SEOUL, Jul. 4 (Korea Bizwire) — The national baseball community is reeling from a recent arrest of a former professional player for allegedly giving steroids and other banned substances to young students at his private academy.
The Ministry of Food and Drug Safety said Tuesday the ex-Korea Baseball Organization (KBO) player, surnamed Lee, was detained on charges of injecting anabolic steroids and human growth hormones into seven teenage players and one adult player.
The ministry’s investigators said they confiscated notes containing information on dates and amounts of injection in individual players.
Two of the seven teenagers have failed drug tests administered by the Korea Anti-Doping Agency, and health authorities are awaiting the results of tests on the remaining five.
The Seoul Western District Court has issued an arrest warrant for Lee.
According to health authorities, Lee told the teen players that they had to take illegal substances to gain strength and put up good numbers so that they can be drafted by KBO teams or enter a college of their choice.
Lee charged the young players 3 million won (US$2,560) per injection and made some 160 million won in 2018 off them.
The ministry, meanwhile, will summon two current KBO players, Song Seung-hwan of the Doosan Bears and Go Seung-min of the Lotte Giants, as testifiers during its ongoing investigation.
One ministry official said these two players didn’t train at the academy while Lee was administering the drugs, but he wanted their insight on the steroid scandal.
In statements released by their respective clubs, Song and Go both denied any connection with the scandal and insisted they have never taken any banned substances.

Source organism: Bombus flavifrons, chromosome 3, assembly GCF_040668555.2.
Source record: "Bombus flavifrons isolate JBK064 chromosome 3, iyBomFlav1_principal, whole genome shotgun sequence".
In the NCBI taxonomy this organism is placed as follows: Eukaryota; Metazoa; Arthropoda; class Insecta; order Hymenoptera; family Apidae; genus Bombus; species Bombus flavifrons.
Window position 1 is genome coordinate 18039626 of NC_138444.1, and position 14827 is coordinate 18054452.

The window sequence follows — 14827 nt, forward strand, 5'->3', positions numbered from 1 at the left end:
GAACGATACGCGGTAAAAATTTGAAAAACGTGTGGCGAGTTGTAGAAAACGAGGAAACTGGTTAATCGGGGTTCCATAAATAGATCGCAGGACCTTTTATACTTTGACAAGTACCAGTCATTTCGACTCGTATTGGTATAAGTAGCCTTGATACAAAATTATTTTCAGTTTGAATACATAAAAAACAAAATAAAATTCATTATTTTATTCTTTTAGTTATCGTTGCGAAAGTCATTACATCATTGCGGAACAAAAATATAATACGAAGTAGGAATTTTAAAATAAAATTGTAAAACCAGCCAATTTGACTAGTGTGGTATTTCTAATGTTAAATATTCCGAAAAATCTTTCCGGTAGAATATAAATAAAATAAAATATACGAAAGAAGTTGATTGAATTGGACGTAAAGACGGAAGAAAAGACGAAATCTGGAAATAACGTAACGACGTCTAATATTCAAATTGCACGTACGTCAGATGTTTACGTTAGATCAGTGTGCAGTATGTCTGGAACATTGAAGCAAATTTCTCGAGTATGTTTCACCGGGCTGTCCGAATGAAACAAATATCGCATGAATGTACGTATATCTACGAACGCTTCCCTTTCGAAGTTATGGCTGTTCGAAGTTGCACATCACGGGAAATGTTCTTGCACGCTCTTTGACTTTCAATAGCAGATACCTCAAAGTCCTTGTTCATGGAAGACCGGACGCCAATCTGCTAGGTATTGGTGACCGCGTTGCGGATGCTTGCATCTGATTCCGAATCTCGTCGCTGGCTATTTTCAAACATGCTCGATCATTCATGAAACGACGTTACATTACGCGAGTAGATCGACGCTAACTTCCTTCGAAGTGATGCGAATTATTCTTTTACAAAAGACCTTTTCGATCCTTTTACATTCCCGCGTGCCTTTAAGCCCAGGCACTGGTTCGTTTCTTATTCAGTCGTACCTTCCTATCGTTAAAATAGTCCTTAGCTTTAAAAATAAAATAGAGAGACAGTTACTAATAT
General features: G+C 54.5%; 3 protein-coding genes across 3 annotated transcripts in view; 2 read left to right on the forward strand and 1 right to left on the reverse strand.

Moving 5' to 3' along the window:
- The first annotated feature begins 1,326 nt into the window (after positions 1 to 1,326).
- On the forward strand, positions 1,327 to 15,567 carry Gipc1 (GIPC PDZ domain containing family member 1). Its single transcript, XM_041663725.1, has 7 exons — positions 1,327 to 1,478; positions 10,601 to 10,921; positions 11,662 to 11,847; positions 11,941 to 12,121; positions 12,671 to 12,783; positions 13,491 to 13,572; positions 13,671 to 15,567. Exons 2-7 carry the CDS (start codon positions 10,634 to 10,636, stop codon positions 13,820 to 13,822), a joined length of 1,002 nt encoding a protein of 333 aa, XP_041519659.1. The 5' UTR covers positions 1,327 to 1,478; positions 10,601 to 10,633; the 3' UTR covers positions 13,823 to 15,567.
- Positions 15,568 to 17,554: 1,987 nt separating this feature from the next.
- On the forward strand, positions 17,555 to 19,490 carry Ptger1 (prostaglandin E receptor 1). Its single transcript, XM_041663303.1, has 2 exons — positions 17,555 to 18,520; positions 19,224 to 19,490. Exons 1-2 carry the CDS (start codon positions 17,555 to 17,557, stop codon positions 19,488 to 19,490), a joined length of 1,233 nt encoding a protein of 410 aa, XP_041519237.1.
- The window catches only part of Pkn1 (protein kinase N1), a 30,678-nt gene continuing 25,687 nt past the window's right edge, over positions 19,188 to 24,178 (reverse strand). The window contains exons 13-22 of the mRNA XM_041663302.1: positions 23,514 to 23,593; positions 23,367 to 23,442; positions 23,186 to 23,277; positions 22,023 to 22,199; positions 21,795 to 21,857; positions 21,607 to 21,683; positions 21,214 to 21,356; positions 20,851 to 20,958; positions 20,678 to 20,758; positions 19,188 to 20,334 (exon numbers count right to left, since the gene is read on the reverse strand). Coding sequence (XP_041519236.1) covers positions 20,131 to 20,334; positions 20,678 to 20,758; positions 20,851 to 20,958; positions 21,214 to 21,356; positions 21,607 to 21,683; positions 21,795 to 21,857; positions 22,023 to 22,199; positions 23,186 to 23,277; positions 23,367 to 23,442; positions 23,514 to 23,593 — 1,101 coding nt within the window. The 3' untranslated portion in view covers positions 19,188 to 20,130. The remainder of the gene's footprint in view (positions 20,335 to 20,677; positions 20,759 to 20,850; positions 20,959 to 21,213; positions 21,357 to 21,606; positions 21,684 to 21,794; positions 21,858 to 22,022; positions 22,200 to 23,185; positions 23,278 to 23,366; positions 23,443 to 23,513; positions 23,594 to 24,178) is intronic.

Anabolic steroids and human growth hormones are both banned at international sporting competitions and major professional leagues around the world.
They’re known to help athletes recover from workouts and build muscle quickly, but they can cause serious side effects on young bodies that are still maturing.
One KBO official said he “could never imagine” an amateur player would receive a steroid injection at a private academy.
Though the KBO only governs professional baseball and testing amateurs is not in its jurisdiction, the league office is looking into ways to test draft-eligible players.
“We’re in talks with KADA about conducting random doping tests on players who enter our draft and giving student-athletes anti-doping training,” the KBO official added.
Interest groups for former and current KBO players issued statements Thursday condemning Lee’s action.
The Korea Pro Baseball Players Alumni Association (KPBAA) apologized for the incident involving one of its members, saying Lee’s act of profiting from administering illegal drugs to teenagers “was unacceptable, not just in the world of sports but in society in general.”
“We feel deeply responsible for this case,” the KPBAA said. “We’ll do our best to prevent a recurrence and to help establish the spirit of fair play.”
The Korea Professional Baseball Players Association (KPBPA), which represents current players, called on both the KBO and the Korea Baseball Softball Association, which governs amateur baseball, to ban Lee for life from all baseball-related activities.
The KPBPA also backed claims by Song and Go that they were innocent. In some media interviews, Lee claimed that he tried to get those two players drafted by KBO clubs, leading people to believe Song and Go had also received illegal substances.
But the KPBPA said Song and Go first visited Lee’s academy after they had already been drafted, and they only took part in light fielding and batting drills.